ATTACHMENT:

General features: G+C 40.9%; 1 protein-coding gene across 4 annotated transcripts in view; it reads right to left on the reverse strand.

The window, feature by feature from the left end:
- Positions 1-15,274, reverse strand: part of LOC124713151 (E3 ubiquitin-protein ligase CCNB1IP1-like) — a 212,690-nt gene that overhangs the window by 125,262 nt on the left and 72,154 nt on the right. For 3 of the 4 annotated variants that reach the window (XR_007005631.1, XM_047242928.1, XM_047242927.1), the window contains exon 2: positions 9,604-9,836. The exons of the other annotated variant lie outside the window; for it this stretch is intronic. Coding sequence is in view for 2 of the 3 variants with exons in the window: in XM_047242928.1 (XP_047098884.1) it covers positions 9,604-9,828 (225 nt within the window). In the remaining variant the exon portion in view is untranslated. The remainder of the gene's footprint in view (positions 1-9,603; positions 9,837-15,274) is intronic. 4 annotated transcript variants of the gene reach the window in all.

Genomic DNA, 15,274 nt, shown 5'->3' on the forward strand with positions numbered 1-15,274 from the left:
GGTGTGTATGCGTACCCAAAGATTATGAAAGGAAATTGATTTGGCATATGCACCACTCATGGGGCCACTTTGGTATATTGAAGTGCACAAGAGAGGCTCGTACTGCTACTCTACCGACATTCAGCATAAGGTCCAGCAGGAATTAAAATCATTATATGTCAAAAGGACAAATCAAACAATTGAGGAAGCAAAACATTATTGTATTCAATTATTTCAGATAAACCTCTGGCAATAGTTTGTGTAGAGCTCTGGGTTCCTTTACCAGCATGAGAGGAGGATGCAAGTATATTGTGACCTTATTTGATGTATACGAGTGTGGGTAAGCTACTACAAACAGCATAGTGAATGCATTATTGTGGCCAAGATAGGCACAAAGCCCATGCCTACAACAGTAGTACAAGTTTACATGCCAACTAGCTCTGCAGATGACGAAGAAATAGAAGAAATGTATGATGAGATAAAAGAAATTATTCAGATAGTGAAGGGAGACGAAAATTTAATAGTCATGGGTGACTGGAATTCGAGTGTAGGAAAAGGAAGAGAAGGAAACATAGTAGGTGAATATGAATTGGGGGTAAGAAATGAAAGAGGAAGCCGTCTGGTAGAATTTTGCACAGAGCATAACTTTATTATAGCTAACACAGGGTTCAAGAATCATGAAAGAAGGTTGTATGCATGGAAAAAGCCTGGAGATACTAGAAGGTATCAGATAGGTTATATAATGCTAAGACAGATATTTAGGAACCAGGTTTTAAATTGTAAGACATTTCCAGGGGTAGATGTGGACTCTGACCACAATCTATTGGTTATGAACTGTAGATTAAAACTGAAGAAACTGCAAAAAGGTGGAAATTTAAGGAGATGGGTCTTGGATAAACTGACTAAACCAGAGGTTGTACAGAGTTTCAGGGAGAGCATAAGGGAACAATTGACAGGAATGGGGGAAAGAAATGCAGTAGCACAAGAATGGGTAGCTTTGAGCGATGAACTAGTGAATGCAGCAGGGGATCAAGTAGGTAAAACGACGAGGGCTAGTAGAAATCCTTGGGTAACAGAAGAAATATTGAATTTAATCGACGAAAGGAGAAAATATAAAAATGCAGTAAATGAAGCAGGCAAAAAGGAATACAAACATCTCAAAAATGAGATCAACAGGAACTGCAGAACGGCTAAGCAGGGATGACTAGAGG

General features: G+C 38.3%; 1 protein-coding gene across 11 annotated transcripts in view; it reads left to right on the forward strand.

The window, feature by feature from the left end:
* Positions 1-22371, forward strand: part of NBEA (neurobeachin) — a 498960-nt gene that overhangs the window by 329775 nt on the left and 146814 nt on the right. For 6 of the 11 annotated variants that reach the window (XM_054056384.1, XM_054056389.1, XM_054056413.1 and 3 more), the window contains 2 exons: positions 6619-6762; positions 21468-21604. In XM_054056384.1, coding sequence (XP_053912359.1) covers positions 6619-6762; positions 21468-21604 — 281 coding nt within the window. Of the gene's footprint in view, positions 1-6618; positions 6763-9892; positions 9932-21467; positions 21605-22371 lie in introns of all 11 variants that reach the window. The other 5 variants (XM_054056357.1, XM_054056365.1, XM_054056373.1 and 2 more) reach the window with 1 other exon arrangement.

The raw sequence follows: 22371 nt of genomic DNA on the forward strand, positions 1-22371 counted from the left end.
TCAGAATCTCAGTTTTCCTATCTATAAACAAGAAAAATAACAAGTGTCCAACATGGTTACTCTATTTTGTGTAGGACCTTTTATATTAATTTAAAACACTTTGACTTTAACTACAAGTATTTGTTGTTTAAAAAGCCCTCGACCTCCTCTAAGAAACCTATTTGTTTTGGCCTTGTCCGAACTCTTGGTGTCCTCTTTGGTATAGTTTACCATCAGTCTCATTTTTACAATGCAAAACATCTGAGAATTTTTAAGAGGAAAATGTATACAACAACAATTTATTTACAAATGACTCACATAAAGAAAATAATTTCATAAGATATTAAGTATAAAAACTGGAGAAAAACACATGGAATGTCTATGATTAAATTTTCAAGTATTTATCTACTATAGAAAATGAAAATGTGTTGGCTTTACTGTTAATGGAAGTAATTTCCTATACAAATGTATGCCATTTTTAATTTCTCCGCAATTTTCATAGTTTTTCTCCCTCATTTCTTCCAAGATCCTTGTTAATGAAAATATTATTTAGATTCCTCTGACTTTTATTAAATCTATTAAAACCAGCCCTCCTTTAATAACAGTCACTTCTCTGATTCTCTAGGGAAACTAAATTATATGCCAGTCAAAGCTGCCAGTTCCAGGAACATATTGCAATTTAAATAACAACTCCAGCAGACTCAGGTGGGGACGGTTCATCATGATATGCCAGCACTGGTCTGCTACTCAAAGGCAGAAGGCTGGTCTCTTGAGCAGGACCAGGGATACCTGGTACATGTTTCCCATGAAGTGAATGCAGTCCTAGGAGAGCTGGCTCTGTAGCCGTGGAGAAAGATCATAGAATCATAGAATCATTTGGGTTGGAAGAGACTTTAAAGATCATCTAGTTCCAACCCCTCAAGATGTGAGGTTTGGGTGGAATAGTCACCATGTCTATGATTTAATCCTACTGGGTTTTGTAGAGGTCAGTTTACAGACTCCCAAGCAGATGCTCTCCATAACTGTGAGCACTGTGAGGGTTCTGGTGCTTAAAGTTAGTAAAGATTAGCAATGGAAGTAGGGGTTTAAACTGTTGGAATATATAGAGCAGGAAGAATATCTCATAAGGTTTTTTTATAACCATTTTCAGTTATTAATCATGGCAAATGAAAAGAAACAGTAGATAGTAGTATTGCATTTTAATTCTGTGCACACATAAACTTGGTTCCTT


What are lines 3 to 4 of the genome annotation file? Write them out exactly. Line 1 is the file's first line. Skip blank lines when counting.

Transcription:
- Positions 1-15,274, reverse strand: part of LOC124713151 (E3 ubiquitin-protein ligase CCNB1IP1-like) — a 212,690-nt gene that overhangs the window by 125,262 nt on the left and 72,154 nt on the right. For 3 of the 4 annotated variants that reach the window (XR_007005631.1, XM_047242928.1, XM_047242927.1), the window contains exon 2: positions 9,604-9,836. The exons of the other annotated variant lie outside the window; for it this stretch is intronic. Coding sequence is in view for 2 of the 3 variants with exons in the window: in XM_047242928.1 (XP_047098884.1) it covers positions 9,604-9,828 (225 nt within the window). In the remaining variant the exon portion in view is untranslated. The remainder of the gene's footprint in view (positions 1-9,603; positions 9,837-15,274) is intronic. 4 annotated transcript variants of the gene reach the window in all.

Genomic DNA, 15,274 nt, shown 5'->3' on the forward strand with positions numbered 1-15,274 from the left: